5. The Act has provisions for funds, budgets, accounts and audit of the Central and State Pollution Control Boards.

6. The Act prohibits disposal of any poisonous, noxious or polluting matter to the flow of water in a stream. However, dumping of any material into a stream for the purpose of reclamation of land is not considered an offence.

7. The Act provides for severe and deterrent punishments for violation of the Act which includes fine and imprisonment.

The main regulatory bodies are the Pollution Control Boards, which have been conferred the following functions and powers.

Functions of Central Pollution Control Board (CPCB):

1. CPCB advises the Central government in matters related to prevention and control of water pollution.

2. Coordinates activities of State Pollution Control Boards and provides them technical assistance and guidance.

3. Organizes comprehensive programmes on pollution related issues through mass media.

4. Lays down standards for water quality parameters.

5. Collects, compiles and publishes technical and statistical data related to pollution.

6. Prepares manuals for treatment and disposal of sewage and trade effluents.

7. Establishes laboratories for analysis of water, sewage or trade effluent samples.

Functions of State Pollution Control Board (SPCB):

1. The SPCB has similar functions to be executed at state level and are governed by the directions of CPCB.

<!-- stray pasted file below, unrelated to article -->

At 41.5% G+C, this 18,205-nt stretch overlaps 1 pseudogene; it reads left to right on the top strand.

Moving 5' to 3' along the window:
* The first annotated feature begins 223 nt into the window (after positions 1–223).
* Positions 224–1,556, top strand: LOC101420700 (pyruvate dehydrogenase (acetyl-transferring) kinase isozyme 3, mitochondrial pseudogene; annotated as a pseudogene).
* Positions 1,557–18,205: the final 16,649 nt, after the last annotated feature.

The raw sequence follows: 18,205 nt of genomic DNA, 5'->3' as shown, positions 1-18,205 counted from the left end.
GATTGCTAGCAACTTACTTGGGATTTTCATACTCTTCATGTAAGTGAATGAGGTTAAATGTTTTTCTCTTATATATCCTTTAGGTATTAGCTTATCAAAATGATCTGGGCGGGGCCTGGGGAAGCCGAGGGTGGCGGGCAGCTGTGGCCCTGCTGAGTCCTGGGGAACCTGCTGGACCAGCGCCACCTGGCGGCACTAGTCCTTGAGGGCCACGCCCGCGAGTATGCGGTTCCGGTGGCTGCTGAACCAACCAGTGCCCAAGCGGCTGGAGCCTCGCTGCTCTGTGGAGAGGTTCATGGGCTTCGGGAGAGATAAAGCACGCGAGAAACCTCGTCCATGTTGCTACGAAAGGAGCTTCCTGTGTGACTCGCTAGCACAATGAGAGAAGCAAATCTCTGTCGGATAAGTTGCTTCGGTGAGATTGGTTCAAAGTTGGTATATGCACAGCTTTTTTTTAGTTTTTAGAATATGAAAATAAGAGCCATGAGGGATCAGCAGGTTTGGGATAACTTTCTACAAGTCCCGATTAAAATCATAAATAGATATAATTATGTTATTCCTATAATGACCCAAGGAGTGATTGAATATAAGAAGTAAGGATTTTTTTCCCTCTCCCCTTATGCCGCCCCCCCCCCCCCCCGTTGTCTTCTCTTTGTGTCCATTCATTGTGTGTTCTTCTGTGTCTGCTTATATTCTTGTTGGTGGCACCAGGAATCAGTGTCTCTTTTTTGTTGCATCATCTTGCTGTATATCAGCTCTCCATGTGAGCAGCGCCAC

2. SPCB advises the State government with respect to the location of any industry that might pollute a stream or river.

3. It lays down standards for effluents entering the water bodies.

4. The State Board has powers to obtain information, to take samples of effluents from any industry, to sanction or refuse consent of the industry, to make survey of any area and gauge and keep record of the volume and other characteristics of any stream or well.

5. Every industry has to obtain consent from the Board (granted for a fixed duration) by applying on a prescribed proforma providing all technical details along with a prescribed fee following which analysis of the effluent is carried out.

6. A person empowered by the Board has the right to enter, inspect and examine any plant, record, register, document or any other material object, or for conducting a search of any place where he has reason to believe that no offence of water pollution is committed.